The Football Supporters Federation (FSF) launched a campaign at the end of March to reinstate terraces to top-flight football in England. They quoted a survey of their members that shows nine out of ten would be in favour of a return to standing. Liberal Democrat MP Don Foster has tabled a Private Member’s bill to allow clubs safe standing areas, which is due to be heard in parliament on June 17. Is the atmosphere really better on terraces? The German model is the one most frequently advocated by those in favour of an English reintroduction. I recently watched a match from on Borussia Dortmund’s Sudplatz, the largest all-standing area in Europe and known as the "yellow wall". The terraces begin to fill up hours before kick-off. However during the game the crowd is exceptionally well mannered. There is pandemonium when the goals go in, but there is little aggression in evidence. The German stands also have barriers every couple of rows to ensure crushes do not develop and there is none of the jostling and surges that would propel you bodily from the rear of the crowd to the front, and back again. Certainly this is a far cry from my own memories of the Hotel End in Northampton’s old County Ground. The best reason given by the FSF or any other pro-standing campainger has to be simply that more fans will get to watch their team play – Dortmund sell out 80,000 every week, with very cheap standing tickets.
It is not the first time the reintroduction of terracing has been mooted. In 2000, the sports minister Kate Hoey, impressed by Hamburg’s Volparkstadion, tried to gain support for the idea, but it swiftly foundered. Current incumbent Hugh Robertson is not so sanguine – he was quoted in the media as saying that should the move backfire his "head would be on a spike on London Bridge" – while the Hillsborough victim family groups continue to oppose the move.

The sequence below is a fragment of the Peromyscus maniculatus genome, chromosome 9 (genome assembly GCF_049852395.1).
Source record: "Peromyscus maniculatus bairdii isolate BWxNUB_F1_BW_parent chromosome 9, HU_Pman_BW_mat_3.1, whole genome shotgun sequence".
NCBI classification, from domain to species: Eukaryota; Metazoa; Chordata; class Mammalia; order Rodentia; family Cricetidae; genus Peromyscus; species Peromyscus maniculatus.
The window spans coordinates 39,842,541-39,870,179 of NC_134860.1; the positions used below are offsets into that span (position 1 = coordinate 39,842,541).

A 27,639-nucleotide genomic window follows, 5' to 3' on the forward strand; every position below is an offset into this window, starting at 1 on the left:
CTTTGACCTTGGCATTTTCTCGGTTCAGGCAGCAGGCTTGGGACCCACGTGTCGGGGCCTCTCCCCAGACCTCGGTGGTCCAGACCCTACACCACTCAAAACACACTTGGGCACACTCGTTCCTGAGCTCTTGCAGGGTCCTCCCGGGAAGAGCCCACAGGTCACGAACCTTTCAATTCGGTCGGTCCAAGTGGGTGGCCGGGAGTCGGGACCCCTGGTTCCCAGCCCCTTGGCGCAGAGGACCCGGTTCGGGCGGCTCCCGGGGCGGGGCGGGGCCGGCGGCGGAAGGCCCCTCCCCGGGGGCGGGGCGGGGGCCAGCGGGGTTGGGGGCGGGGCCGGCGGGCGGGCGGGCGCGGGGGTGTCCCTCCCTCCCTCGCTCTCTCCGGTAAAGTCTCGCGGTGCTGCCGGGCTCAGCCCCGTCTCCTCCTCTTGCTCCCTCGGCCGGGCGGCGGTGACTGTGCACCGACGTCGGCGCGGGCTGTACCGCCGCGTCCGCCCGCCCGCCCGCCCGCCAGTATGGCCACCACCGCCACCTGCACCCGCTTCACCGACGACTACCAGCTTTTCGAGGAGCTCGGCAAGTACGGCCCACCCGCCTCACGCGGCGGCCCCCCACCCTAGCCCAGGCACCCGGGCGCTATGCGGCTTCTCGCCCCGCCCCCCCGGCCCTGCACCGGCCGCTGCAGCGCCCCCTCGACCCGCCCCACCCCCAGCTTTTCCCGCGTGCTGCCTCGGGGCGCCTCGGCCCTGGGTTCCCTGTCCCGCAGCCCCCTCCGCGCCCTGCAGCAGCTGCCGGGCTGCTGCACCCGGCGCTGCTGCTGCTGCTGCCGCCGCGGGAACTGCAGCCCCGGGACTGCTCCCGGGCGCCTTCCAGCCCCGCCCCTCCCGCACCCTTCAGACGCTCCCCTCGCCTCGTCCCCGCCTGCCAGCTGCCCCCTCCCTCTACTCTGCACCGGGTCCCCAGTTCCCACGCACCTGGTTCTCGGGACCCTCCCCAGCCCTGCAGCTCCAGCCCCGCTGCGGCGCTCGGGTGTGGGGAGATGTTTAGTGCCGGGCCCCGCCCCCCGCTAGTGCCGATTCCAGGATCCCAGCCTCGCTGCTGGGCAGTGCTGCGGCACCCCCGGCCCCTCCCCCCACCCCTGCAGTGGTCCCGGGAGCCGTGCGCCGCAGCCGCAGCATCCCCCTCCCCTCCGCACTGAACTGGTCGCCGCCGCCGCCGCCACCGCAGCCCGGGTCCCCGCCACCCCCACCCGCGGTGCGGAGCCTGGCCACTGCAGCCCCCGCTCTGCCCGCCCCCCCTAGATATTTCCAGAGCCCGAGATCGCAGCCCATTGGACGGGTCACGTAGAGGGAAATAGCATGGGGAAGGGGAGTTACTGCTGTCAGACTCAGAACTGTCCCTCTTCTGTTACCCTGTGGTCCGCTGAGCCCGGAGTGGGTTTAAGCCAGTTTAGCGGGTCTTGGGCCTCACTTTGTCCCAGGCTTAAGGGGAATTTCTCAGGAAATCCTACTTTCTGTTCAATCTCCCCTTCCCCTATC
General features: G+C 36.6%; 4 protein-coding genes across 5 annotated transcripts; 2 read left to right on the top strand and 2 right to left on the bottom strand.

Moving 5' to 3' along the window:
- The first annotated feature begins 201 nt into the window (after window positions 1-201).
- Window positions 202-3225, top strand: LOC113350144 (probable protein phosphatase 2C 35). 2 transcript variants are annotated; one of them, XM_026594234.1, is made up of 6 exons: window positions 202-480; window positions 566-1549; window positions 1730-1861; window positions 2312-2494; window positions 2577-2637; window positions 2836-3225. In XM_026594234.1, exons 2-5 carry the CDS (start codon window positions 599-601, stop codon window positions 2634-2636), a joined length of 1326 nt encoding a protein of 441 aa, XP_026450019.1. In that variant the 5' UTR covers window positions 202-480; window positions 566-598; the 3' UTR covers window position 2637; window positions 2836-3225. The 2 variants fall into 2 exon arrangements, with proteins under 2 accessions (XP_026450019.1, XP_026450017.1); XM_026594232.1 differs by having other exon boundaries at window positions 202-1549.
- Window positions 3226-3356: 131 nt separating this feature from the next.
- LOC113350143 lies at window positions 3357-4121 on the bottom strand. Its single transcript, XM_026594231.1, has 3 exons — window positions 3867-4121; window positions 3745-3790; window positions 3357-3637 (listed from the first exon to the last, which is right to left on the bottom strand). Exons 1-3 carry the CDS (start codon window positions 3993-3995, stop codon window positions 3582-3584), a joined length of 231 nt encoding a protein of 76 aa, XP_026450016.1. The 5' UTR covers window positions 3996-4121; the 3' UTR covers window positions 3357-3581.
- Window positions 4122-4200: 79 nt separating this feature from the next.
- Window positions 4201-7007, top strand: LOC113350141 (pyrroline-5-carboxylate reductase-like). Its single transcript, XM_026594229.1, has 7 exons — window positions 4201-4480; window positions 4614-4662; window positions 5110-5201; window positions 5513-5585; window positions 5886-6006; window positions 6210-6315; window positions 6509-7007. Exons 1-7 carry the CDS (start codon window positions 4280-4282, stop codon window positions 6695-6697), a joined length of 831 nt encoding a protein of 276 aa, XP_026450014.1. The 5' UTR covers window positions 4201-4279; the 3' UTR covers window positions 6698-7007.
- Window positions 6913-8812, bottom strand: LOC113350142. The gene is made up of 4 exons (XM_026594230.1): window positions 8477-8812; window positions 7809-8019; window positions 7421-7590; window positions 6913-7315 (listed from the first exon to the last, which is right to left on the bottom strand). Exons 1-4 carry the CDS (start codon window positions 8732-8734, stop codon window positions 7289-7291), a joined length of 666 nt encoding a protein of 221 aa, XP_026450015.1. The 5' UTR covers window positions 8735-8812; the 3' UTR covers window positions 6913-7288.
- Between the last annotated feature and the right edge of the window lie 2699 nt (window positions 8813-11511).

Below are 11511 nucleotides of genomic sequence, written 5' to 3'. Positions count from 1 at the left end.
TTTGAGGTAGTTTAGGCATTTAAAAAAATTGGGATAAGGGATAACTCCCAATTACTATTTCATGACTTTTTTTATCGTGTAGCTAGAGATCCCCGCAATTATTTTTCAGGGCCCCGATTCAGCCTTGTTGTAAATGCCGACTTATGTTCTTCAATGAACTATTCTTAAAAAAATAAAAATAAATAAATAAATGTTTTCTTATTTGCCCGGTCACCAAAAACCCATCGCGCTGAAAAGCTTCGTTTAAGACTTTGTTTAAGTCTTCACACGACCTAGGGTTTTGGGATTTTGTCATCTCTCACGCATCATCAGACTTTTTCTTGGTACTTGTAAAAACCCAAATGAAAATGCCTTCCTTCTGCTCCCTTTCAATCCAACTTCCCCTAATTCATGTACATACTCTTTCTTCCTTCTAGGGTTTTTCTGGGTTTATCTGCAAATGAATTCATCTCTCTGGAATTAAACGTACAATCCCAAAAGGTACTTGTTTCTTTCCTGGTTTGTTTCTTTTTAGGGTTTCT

The Premier League refuses to back the campaign, with their spokesman stating that seating is "safer" and that all-seat stadiums have "encouraged more women and children to go to games". Cursory consideration gives these arguments little credence. The Taylor Report didn’t focus blame on the terraces themselves but on their state of repair and the management of the crowd; the number of women and children on Dortmund’s terraces suggests that it is something other than having a nice comfy seat that has encouraged them to watch. Perhaps the broader demographic and behavioural changes in football crowds might have something to do with it.
A cynic might argue that the League is more concerned with the revenue that it can squeeze out of all-seat stadiums. It cost €15 (£13) to watch the new German champions canter to a 3-0 victory over mid-table Freiburg, and despite the extra capacity allowed by standing zones, the numbers might not add up for the wealthier clubs. Additionally, of course, the clubs will have to pay in the first place for the conversion. So the two groups with the power to implement a change in the law have no vested interest in so doing – the Premier League sees no profit while the government sees a political risk. For everyone but the FSF and nine out of ten of their members, however, it seems to be a no-brainer.